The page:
Over the course of a year, the media-driven education reform debate has evolved into an often repeated narrative expressed by the new reformers--Secretary of Education Arne Duncan, Bill Gates, Michelle Rhee, and a growing chorus of celebrities--that has risen to the level of truth with few highlighting that the story just doesn't hold up against evidence.
At the center of the new reformers' message are a false dichotomy and a powerful refrain--"the status quo." The false dichotomy fulfills the public's need for a simple good v. evil plot; we are always game for an "us v. them" approach to anything.
Ironically, the reformer's dichotomy is both misleading and inherently contradictory, if we look carefully at their characterization of the status quo and their insistence that the new reformers are in a battle with defenders of the status quo.
The nature of the false dichotomy is reflected in President Obama's and Secretary Duncan's responses to the civil rights framework presented by the National Opportunity to Learn (OTL) Campaign, a coalition of organizations committed to civil rights:
"The comments that follow offer critiques of federal efforts that would: distribute resources by competition in the midst of a severe recession; advance experimental proposals dwarfed by the scope of the challenges in low-income communities; and promote ineffective approaches for turning around low-performing schools and education systems."
To these critics, Obama sent this message on 29 July 2010: "... But I know there's also been some controversy about the initiative [Race to the Top]. Part of it, I believe, reflects a general resistance to change ; a comfort with the status quo [emphasis added]. But there have also been criticisms, including from some folks in the civil rights community, about particular elements of Race to the Top."
Just two days before, Secretary Duncan offered a similar refrain: "We have to challenge the status quo [emphasis added]--because the status quo in public education is not nearly good enough--not with a quarter of all students and, almost half, 50% of African-American and Latino young men and women dropping out of high school."
The status quo, then, that the new reformers are presenting with little resistance includes some basic characteristics that are repeated by Duncan, Gates, and Rhee while also being reinforced by the media and celebrities claiming education as their cause. The new reformer narrative goes like this:
Based on international test score comparisons, public schools are failing children and U.S. economic competitiveness because those schools are bogged down with "bad" teachers being protected by the teachers unions and because the U.S. has failed to identify high standards and rigorous tests in order to hold those schools and teachers accountable for their failures.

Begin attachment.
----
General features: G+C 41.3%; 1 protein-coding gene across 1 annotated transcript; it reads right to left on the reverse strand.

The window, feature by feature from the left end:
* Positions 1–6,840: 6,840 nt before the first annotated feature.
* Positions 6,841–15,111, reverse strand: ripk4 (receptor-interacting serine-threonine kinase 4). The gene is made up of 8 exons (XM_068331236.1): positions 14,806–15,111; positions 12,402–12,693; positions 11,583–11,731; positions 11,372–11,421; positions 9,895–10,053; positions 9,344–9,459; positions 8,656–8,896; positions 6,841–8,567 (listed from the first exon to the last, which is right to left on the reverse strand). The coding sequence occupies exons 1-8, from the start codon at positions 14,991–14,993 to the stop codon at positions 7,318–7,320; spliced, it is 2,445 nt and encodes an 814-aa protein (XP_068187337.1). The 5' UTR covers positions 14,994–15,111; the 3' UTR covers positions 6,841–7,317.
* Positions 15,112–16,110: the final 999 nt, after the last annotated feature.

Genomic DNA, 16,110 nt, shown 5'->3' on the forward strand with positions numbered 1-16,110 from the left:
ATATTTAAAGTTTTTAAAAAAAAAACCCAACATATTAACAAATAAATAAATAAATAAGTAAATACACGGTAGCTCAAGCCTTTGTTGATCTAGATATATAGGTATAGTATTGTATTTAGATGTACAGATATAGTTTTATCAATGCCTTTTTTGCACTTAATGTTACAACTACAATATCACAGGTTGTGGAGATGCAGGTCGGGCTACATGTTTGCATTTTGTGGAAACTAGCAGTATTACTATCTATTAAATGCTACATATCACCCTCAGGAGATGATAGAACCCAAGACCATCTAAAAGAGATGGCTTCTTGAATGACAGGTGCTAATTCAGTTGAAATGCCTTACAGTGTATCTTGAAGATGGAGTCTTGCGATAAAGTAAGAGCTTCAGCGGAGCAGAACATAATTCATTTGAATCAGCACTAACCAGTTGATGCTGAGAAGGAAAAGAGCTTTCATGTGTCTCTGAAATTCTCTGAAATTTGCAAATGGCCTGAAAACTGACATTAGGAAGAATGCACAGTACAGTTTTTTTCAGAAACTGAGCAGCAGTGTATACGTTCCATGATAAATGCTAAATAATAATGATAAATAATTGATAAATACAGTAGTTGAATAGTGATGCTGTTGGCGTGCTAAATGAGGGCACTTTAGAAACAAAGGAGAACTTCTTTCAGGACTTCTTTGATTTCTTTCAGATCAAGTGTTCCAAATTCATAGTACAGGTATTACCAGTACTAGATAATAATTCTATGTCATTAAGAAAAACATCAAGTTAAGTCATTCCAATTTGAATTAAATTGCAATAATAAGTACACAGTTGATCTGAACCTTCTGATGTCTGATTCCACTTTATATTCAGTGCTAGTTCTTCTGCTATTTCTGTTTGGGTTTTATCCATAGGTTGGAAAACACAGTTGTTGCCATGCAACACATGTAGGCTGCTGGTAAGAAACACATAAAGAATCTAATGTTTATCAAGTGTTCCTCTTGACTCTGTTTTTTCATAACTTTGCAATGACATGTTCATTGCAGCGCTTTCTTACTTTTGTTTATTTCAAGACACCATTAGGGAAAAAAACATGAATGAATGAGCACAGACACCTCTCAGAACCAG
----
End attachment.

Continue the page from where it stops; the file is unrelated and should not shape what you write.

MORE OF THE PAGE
If this status quo were true--and it is not--we should be truly disturbed by the other claim of the new reformers, expressed directly in a blog posting at The Huffington Post, titled "New Book Takes Aim at Ed Reformers and Status Quo Defenders," about Rick Hess's book, praised as a criticism of the new reformer movement:
"What I find most refreshing about The Same Thing Over and Over --in part because I didn't expect it--is that Hess is almost as skeptical of today's self-labeled 'reformers' as he is of status quo defenders."
Status quo defenders? Who would defend that status quo and for what purpose?
Who in this mythical education establishment wants children to fail? What sort of person would defend the abysmal status quo identified by the new reformers?
Just as the new reformers are misleading the public about education reform, they are also misrepresenting their critics, demonizing them, in fact, by associating any rebuttals as defending the status quo--or as the president himself stated, being comfortable with failing children.
So let's step
back for a second and reconsider the new reformers' narrative, first by
clarifying just what the status quo of U.S. public schools constitutes.
The status quo of the struggling public education system is not a crisis. The central problems we are facing in schools are historical patterns--student achievement being strongly correlated with out-of-school factors (such as poverty); disproportionate drop-out rates among marginalized populations of students; inequity of teacher assignments to the disadvantage of students living in poverty, students of color, and ELL students. The most recent fact of the status quo of schooling is the crippling bureaucracy faced by schools during the past 30 years of accountability (ironically, the exact components of which are at the center of the claims of reform coming from the new reformers).
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